In just one week, we welcome new and returning students to campus for the start of the academic year. As our students arrive back on campus, they will be greeted by a group of outstanding educators new to the Proctor community. For the past few days, new faculty have gone through their own orientation learning about Proctor and all of the systems and structures. Please welcome these new faculty and staff members to Proctor and learn more about them below!
How does the culture of an organization sustain over time? Is it the people? Is it the mission? Is it the programs offered? What is it that allows Proctor’s unique culture to thrive year after year? How do we cultivate continuity when we welcome new faculty, staff, and students to Proctor’s community each year?
Comprehending the complexity of the role the advisor plays within Proctor’s educational model can only be understood once a family has experienced the relationship first hand. We recognize this is the cliche` pitch of "You have to see it to believe it!" incoming families don’t want to hear, but we believe deeply the only way you will truly understand the role of the Proctor advisor in your life is to live it yourself. New students are able to login to their myProctor portal today to see who their advisors are for the upcoming year. Each advisor will soon be sharing a welcome letter with their advisees, but in the meantime, here is an open letter to incoming students from an advisor reflecting on his experiences with Proctor students in the past.
Sharing a room with a roommate can feel like one of the most stressful parts of starting at a new boarding school. Will they snore? Will they be messy? Will they like a different kind of music? What if they like to stay up too late? These fears are valid (your roommate will probably be different than you and that is ok!), but we want to reassure you the opportunity for personal growth and the formation of deep friendships makes having a roommate one of the most valuable experiences you will have at Proctor. Here are what a few of our boarding students had to say when we asked them their thoughts on living with a roommate.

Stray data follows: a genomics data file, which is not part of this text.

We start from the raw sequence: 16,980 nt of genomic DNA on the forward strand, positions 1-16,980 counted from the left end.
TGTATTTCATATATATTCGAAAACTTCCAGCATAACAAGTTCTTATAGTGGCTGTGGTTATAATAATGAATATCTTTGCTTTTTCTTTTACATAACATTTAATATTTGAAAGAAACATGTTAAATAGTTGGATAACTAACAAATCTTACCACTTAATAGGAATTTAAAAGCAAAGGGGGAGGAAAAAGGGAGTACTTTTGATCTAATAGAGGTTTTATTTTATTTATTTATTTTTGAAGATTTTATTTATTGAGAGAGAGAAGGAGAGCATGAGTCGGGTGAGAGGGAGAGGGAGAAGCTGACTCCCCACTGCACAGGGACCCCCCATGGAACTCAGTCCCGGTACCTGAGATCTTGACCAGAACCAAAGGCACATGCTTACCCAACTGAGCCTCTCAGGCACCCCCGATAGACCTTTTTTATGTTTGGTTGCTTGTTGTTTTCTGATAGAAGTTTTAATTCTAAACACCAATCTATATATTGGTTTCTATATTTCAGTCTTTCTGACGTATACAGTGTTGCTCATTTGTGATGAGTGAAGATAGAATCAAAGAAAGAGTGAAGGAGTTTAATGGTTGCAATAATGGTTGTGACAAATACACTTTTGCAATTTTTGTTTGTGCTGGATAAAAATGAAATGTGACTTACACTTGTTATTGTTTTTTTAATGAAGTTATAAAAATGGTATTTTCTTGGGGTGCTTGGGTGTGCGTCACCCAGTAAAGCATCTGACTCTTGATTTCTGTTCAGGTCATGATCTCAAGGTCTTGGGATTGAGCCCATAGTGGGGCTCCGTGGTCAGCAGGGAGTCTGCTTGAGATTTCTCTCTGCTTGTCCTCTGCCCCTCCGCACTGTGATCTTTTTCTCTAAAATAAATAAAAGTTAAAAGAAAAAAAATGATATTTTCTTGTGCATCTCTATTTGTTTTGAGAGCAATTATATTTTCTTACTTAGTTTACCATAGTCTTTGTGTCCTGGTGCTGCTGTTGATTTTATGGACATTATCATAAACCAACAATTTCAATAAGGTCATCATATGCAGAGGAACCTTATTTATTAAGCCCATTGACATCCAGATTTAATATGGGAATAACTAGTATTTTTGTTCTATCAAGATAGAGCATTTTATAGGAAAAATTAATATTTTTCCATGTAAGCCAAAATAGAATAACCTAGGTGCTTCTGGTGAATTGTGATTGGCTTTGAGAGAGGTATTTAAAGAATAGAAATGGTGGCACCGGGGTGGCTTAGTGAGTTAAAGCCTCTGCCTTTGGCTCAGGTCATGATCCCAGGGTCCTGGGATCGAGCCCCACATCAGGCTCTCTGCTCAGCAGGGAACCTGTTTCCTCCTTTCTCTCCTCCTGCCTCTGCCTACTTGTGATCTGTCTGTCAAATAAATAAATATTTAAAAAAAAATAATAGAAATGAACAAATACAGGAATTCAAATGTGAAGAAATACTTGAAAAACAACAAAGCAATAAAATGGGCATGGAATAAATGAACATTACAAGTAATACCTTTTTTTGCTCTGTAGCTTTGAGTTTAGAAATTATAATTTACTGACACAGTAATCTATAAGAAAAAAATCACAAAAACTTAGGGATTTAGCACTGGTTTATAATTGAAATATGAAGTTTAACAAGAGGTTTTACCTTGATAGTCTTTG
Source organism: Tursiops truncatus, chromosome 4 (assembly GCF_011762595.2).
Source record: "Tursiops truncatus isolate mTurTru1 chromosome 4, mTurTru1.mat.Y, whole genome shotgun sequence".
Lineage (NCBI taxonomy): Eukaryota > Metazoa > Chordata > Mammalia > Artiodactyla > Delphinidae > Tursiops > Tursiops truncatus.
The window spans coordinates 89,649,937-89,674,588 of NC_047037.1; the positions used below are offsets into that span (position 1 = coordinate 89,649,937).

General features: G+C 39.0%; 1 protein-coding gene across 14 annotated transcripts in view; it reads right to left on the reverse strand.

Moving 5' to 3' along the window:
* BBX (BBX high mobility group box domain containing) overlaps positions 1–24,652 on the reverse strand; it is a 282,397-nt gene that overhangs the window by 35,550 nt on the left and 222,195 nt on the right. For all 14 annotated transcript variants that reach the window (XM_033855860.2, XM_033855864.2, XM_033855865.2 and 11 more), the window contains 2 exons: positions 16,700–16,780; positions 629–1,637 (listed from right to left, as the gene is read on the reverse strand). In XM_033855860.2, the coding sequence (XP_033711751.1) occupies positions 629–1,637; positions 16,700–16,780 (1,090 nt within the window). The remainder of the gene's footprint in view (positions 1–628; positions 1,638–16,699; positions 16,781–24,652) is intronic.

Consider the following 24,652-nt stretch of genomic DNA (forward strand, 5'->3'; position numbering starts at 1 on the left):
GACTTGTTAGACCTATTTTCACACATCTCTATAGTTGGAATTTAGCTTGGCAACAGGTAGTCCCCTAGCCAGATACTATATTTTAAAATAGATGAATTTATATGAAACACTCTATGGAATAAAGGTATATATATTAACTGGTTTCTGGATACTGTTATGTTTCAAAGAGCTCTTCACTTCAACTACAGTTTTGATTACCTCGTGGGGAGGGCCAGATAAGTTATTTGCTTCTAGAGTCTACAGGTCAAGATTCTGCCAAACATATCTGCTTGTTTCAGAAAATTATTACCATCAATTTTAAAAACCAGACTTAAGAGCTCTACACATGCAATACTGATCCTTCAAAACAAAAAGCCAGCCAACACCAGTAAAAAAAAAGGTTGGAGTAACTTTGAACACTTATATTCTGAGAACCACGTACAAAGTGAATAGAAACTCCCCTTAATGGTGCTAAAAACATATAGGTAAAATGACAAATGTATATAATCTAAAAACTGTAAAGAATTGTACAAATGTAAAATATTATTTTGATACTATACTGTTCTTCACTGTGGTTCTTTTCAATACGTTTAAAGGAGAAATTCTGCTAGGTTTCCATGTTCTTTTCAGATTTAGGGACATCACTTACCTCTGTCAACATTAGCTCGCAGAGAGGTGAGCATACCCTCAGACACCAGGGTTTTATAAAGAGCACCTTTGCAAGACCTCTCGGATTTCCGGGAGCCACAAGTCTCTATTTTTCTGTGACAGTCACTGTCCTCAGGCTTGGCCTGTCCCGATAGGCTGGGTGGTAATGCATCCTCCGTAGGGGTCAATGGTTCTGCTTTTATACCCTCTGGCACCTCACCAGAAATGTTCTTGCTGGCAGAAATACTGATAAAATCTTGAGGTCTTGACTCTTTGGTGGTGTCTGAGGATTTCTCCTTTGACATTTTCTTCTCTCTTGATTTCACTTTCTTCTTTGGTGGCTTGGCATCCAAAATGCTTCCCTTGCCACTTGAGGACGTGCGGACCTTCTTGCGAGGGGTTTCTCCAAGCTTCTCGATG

Roughly 20% of Proctor's students live locally and make the commute to Proctor's campus each day. Day students take part in nearly every aspect of life at Proctor (except dorm life) as they can attend all meals, stay on campus through study hall and extra help sessions, participate in weekend activities, and have access to all Proctor has to offer. We recognize incoming day students often feel apprehension about how they will balance being a day student at a boarding school, so we asked some of our rising senior day students about their experiences: the good, the bad, and the ugly. Their responses are below!
Spending the 4th of July in Andover, New Hampshire should be a prerequisite to understanding the value of small town living. Our little town of 2,000 people bursts at the seams as thousands of visitors flock to the village green in the heart of Proctor’s campus for a flea market and carnival-like atmosphere. At noon, local elementary students who had perfect attendance this year toll the bell in Maxwell Savage Hall to signal the start of the parade. Local fire companies, floats, and bands weave their way through campus along North Street before looping back down Main Street. The day ends as thousands more people gather on Carr Field to watch fireworks over the Proctor Ski Area.
A theme seems to be developing in our blog posts this summer. Two weeks ago we shared thoughts on the balance of disruption and vision at independent schools, and this post from last week discussed our personal investment in student growth. Regularly exploring the bigger, existential “why” of our educational model challenges us to recommit to what we believe and why we believe it.
For teachers, the rhythm of the calendar year is inextricably tied to the cycle of the academic calendar. Boarding school life amplifies those rhythms: when we are on, we are ON, and when we are off, we try to unplug and recharge. As we prepare to turn the calendar to July, we are still in the early phases of recharging, but cannot help but feel the emptiness of campus this time of year.